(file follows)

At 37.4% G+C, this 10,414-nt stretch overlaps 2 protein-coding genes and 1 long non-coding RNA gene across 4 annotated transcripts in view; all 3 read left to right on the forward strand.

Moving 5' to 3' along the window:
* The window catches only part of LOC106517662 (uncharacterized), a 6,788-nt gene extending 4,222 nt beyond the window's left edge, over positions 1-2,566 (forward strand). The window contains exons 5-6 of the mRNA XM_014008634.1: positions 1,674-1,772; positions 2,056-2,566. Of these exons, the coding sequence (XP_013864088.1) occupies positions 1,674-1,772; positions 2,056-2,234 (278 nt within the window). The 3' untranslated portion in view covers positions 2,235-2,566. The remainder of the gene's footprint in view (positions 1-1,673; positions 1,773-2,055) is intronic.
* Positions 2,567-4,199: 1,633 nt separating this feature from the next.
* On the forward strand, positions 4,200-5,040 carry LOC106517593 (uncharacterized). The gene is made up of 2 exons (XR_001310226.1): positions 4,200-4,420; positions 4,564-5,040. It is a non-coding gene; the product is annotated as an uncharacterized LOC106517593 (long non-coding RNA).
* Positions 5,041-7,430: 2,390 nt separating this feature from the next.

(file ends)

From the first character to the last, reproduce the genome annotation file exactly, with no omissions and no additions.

At 37.4% G+C, this 10,414-nt stretch overlaps 2 protein-coding genes and 1 long non-coding RNA gene across 4 annotated transcripts in view; all 3 read left to right on the forward strand.

Moving 5' to 3' along the window:
* The window catches only part of LOC106517662 (uncharacterized), a 6,788-nt gene extending 4,222 nt beyond the window's left edge, over positions 1-2,566 (forward strand). The window contains exons 5-6 of the mRNA XM_014008634.1: positions 1,674-1,772; positions 2,056-2,566. Of these exons, the coding sequence (XP_013864088.1) occupies positions 1,674-1,772; positions 2,056-2,234 (278 nt within the window). The 3' untranslated portion in view covers positions 2,235-2,566. The remainder of the gene's footprint in view (positions 1-1,673; positions 1,773-2,055) is intronic.
* Positions 2,567-4,199: 1,633 nt separating this feature from the next.
* On the forward strand, positions 4,200-5,040 carry LOC106517593 (uncharacterized). The gene is made up of 2 exons (XR_001310226.1): positions 4,200-4,420; positions 4,564-5,040. It is a non-coding gene; the product is annotated as an uncharacterized LOC106517593 (long non-coding RNA).
* Positions 5,041-7,430: 2,390 nt separating this feature from the next.